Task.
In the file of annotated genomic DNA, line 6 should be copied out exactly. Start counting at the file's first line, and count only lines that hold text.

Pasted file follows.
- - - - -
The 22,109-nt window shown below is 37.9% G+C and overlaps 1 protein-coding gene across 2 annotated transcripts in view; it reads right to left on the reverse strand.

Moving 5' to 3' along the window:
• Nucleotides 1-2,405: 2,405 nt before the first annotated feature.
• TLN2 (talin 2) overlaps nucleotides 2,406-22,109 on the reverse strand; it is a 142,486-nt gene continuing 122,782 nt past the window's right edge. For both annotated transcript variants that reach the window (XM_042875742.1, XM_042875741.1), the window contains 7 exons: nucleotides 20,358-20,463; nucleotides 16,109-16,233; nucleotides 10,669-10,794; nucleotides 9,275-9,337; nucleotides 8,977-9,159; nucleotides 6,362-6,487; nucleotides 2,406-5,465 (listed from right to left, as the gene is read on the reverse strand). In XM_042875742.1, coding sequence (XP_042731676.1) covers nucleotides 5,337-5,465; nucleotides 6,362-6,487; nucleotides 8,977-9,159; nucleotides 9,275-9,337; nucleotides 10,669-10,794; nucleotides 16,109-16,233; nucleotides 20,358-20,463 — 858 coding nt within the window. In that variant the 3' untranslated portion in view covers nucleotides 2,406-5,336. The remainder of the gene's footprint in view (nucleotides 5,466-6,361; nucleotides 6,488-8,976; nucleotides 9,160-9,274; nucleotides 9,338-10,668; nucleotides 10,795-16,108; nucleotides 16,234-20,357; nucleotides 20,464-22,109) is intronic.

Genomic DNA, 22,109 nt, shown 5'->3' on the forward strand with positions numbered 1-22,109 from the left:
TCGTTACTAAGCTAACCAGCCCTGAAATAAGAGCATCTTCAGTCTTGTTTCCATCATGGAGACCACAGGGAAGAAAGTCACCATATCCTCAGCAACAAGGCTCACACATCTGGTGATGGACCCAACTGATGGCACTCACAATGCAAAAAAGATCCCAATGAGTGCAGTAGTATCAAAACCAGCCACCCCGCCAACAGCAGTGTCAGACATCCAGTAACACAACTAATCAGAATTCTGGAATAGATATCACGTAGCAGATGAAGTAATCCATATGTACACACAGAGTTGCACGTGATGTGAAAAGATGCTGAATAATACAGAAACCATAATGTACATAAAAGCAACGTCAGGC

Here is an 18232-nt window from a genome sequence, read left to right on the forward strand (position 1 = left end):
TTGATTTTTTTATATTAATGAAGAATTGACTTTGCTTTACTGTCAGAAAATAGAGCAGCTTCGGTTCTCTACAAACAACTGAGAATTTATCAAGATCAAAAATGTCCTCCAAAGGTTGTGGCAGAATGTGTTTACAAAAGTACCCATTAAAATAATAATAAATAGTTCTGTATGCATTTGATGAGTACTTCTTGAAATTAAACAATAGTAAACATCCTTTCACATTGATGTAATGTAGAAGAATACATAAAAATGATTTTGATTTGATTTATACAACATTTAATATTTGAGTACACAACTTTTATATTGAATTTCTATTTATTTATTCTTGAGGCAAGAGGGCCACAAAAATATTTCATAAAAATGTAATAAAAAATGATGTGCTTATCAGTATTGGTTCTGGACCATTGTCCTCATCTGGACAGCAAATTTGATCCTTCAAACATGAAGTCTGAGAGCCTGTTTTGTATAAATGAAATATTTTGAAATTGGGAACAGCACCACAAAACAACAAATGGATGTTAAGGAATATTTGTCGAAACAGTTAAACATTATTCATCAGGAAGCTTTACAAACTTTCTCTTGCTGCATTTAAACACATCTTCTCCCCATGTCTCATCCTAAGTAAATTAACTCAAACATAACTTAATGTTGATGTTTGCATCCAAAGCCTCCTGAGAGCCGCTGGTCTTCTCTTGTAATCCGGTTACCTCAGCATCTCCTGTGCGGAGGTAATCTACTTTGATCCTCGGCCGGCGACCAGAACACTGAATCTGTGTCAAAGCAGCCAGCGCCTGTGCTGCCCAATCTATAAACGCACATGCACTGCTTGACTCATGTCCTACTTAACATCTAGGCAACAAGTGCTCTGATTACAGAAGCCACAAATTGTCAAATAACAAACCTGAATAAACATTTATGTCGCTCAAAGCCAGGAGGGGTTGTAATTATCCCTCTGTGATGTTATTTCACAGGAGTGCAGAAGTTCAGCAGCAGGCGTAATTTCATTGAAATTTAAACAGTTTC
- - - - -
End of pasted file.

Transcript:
TCGTTACTAAGCTAACCAGCCCTGAAATAAGAGCATCTTCAGTCTTGTTTCCATCATGGAGACCACAGGGAAGAAAGTCACCATATCCTCAGCAACAAGGCTCACACATCTGGTGATGGACCCAACTGATGGCACTCACAATGCAAAAAAGATCCCAATGAGTGCAGTAGTATCAAAACCAGCCACCCCGCCAACAGCAGTGTCAGACATCCAGTAACACAACTAATCAGAATTCTGGAATAGATATCACGTAGCAGATGAAGTAATCCATATGTACACACAGAGTTGCACGTGATGTGAAAAGATGCTGAATAATACAGAAACCATAATGTACATAAAAGCAACGTCAGGC